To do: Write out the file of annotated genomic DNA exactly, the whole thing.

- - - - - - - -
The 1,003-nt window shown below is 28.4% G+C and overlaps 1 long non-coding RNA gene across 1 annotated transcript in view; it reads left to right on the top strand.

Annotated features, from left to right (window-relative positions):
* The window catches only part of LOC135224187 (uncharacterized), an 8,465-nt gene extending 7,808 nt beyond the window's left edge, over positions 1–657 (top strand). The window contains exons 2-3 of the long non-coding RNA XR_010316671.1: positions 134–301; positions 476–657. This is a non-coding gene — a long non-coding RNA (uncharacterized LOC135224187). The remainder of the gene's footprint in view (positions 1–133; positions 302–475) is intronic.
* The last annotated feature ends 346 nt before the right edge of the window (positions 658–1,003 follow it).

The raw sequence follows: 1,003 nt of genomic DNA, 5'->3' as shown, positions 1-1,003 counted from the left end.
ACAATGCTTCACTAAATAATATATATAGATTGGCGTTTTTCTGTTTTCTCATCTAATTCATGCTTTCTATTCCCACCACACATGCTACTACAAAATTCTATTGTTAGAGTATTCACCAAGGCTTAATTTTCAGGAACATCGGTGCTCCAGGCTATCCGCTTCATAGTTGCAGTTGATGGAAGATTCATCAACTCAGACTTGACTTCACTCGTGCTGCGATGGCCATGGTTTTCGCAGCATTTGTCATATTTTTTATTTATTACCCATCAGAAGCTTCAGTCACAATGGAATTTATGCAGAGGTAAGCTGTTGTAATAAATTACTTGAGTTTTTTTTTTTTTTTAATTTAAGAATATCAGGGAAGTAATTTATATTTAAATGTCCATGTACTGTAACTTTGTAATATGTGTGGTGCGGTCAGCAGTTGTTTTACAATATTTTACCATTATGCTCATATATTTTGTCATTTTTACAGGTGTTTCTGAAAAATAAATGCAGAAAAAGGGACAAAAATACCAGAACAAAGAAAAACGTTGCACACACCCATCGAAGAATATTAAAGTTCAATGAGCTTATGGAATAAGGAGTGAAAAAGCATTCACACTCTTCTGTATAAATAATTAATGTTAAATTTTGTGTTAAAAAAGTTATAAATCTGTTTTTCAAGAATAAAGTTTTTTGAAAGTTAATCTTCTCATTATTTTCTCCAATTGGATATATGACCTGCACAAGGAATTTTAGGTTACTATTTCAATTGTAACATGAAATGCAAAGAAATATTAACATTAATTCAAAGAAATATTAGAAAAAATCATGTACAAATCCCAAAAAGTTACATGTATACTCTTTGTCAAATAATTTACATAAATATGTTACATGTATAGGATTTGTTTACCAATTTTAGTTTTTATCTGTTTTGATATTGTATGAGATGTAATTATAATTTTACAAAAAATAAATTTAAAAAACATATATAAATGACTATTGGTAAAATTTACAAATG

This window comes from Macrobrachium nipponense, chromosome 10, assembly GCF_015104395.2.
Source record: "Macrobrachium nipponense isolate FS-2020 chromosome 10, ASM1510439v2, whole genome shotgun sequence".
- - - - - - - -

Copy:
The 1,003-nt window shown below is 28.4% G+C and overlaps 1 long non-coding RNA gene across 1 annotated transcript in view; it reads left to right on the top strand.

Annotated features, from left to right (window-relative positions):
* The window catches only part of LOC135224187 (uncharacterized), an 8,465-nt gene extending 7,808 nt beyond the window's left edge, over positions 1–657 (top strand). The window contains exons 2-3 of the long non-coding RNA XR_010316671.1: positions 134–301; positions 476–657. This is a non-coding gene — a long non-coding RNA (uncharacterized LOC135224187). The remainder of the gene's footprint in view (positions 1–133; positions 302–475) is intronic.
* The last annotated feature ends 346 nt before the right edge of the window (positions 658–1,003 follow it).

The raw sequence follows: 1,003 nt of genomic DNA, 5'->3' as shown, positions 1-1,003 counted from the left end.
ACAATGCTTCACTAAATAATATATATAGATTGGCGTTTTTCTGTTTTCTCATCTAATTCATGCTTTCTATTCCCACCACACATGCTACTACAAAATTCTATTGTTAGAGTATTCACCAAGGCTTAATTTTCAGGAACATCGGTGCTCCAGGCTATCCGCTTCATAGTTGCAGTTGATGGAAGATTCATCAACTCAGACTTGACTTCACTCGTGCTGCGATGGCCATGGTTTTCGCAGCATTTGTCATATTTTTTATTTATTACCCATCAGAAGCTTCAGTCACAATGGAATTTATGCAGAGGTAAGCTGTTGTAATAAATTACTTGAGTTTTTTTTTTTTTTTAATTTAAGAATATCAGGGAAGTAATTTATATTTAAATGTCCATGTACTGTAACTTTGTAATATGTGTGGTGCGGTCAGCAGTTGTTTTACAATATTTTACCATTATGCTCATATATTTTGTCATTTTTACAGGTGTTTCTGAAAAATAAATGCAGAAAAAGGGACAAAAATACCAGAACAAAGAAAAACGTTGCACACACCCATCGAAGAATATTAAAGTTCAATGAGCTTATGGAATAAGGAGTGAAAAAGCATTCACACTCTTCTGTATAAATAATTAATGTTAAATTTTGTGTTAAAAAAGTTATAAATCTGTTTTTCAAGAATAAAGTTTTTTGAAAGTTAATCTTCTCATTATTTTCTCCAATTGGATATATGACCTGCACAAGGAATTTTAGGTTACTATTTCAATTGTAACATGAAATGCAAAGAAATATTAACATTAATTCAAAGAAATATTAGAAAAAATCATGTACAAATCCCAAAAAGTTACATGTATACTCTTTGTCAAATAATTTACATAAATATGTTACATGTATAGGATTTGTTTACCAATTTTAGTTTTTATCTGTTTTGATATTGTATGAGATGTAATTATAATTTTACAAAAAATAAATTTAAAAAACATATATAAATGACTATTGGTAAAATTTACAAATG

This window comes from Macrobrachium nipponense, chromosome 10, assembly GCF_015104395.2.
Source record: "Macrobrachium nipponense isolate FS-2020 chromosome 10, ASM1510439v2, whole genome shotgun sequence".